Since GrantStation’s founding in 1999, I have watched organizations focused on the field of philanthropy launch, and often fail. Every time one of these groups – be it a business or nonprofit – went out of business I got a little chill. It could happen to us. But it didn’t, and I attribute some of that to pure luck (and a very, very stubborn CEO).
Staffing a Startup
In the summer of 2000, we decided that we needed to move the office into Fairbanks. The cabin in the woods was just too small to accommodate all of us, and our Internet was way too slow. The business had grown considerably and we now needed a real Office Manager/Customer Services person, so I hired Angel Knapp to help set up the office in town. Angel worked with us for the next 11 years, and there were many times she helped me figure out the next steps to building this business, including how to pay bills and make salary! We worked side-by-side, making numerous decisions every day on how to move the business forward. She was a constant in my life during some very challenging years. Her determination carried me through the tough times, and I am forever grateful to her for her consistent belief in what we were trying to accomplish.
Our new working space in Fairbanks was what you might call a ‘close and cozy’ office situation. We had about 350 square feet, and at one point we had eight people working in this space. But we also had an indoor bathroom, and a place to plug in our cars in the winter (so they wouldn’t freeze), so we were all quite happy.
As you can imagine, with a small staff we all had to be willing to take on any task. I would often get to the office before the others and of course I would cover the phones. (In Alaska we were four hours behind the East Coast.) I’d talk and talk with a Member or potential Member, helping them maneuver whatever problem they faced. Most of these people had no idea they were talking to the CEO and sometimes they would call back later in the day and ask to talk to “the nice lady who answers customer services calls in the morning.” My staff got quite a kick out of this, and would never correct them, and instead just said, “Oh, let me put you through to her.”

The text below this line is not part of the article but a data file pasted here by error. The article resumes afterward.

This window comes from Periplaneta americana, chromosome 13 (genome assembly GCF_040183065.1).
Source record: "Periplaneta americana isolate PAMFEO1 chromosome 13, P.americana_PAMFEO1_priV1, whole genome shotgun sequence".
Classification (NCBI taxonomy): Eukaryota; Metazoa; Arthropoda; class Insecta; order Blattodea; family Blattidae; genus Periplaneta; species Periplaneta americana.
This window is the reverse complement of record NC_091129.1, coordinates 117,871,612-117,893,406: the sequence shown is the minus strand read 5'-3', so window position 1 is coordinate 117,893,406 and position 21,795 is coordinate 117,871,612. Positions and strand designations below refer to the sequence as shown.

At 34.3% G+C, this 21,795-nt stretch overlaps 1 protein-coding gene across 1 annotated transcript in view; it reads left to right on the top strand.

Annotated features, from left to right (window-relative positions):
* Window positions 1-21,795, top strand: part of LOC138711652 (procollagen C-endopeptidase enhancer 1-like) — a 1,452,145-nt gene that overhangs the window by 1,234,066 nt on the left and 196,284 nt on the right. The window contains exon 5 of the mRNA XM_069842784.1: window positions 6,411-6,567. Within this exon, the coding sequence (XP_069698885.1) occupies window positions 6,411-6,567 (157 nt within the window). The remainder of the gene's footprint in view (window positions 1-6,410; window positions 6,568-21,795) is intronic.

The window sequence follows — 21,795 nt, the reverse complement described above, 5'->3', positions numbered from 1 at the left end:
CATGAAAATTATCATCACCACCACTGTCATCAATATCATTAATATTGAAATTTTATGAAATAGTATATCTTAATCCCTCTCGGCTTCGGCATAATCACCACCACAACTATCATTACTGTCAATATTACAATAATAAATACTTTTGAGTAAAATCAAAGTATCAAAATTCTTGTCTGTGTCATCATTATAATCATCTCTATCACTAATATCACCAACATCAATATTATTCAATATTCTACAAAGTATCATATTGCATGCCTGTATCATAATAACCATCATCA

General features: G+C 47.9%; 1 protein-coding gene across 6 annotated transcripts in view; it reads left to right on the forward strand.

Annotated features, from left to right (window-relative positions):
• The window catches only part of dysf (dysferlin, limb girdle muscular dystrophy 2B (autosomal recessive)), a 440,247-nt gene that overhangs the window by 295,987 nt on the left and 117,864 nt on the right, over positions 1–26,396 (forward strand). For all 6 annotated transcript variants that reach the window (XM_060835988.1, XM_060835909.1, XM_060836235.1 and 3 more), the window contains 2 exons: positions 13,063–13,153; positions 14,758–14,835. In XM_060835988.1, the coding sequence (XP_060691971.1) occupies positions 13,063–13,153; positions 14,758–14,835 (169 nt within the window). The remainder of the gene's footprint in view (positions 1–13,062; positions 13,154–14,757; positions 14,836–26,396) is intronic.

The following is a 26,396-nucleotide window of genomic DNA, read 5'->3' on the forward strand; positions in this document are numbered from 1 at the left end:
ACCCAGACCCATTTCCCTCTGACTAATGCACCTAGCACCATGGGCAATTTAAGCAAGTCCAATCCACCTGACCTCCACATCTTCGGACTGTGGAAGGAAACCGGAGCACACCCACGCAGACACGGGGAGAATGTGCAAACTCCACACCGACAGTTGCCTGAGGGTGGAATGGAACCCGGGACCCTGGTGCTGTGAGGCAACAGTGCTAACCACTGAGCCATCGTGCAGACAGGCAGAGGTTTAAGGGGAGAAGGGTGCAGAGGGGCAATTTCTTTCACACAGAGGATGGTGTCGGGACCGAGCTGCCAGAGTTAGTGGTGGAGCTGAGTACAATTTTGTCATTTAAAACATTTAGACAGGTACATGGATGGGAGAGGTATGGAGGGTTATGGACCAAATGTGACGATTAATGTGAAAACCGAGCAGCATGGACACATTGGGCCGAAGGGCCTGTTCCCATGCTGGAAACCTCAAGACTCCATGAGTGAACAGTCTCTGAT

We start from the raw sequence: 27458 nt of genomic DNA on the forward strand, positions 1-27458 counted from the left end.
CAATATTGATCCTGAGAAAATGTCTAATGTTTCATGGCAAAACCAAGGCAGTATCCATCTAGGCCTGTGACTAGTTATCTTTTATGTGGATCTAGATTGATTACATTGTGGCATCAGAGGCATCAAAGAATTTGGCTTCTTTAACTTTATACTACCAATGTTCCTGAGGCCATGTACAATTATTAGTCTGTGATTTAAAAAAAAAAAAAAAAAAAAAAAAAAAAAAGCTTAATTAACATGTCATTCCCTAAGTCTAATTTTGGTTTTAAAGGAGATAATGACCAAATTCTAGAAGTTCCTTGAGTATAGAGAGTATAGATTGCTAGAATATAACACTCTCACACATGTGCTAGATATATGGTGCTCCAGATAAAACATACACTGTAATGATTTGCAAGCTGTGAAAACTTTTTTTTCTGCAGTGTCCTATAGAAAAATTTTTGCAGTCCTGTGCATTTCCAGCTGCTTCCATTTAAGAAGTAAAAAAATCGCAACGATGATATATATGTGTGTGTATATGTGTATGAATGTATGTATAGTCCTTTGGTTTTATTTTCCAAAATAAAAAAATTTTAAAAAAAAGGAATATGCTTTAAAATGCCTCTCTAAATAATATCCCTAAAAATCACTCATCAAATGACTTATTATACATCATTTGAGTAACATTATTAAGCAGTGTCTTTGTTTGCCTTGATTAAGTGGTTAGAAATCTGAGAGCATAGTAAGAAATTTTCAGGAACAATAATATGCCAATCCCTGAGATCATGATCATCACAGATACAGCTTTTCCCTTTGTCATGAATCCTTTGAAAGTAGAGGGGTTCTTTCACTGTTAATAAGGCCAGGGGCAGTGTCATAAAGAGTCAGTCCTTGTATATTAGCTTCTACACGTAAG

My sister, Linda (who lives in Colorado) had sent me a six-foot long poster of the New York City skyline, I think partly as encouragement to grow our little company. We hung the poster in the small room in the back and called it our New York office. Little did we imagine that within 15 years, we’d actually have a presence in New York!
In February 2007, we once again had the need to bring on more staff so we hired Sara Kennedy to work in customer services. She was a natural at the job as she had worked with nonprofits for years and understood the issues often faced by our Members. But it wasn’t easy to keep Sara focused on just customer services. She quickly determined that our Members needed on-going training and easily stepped into the job of developing webinars. We were on the webinar scene early, providing numerous free tours of the GrantStation website for our Members and potential Members. Then we began to offer paid, instructional webinars around specific topics, such as “Building a Grantseeking Calendar.” The first time we offered this training we had 80 people sign up, quite a few more than expected. We ended up spreading all the registrations on the floor and matching them to each receipt we sent out. We soon found a better way to manage this task!
Because we were in this very small office space, with only one door, we simply didn’t have a way for Sara to go live in a quiet setting.
Just imagine this scenario: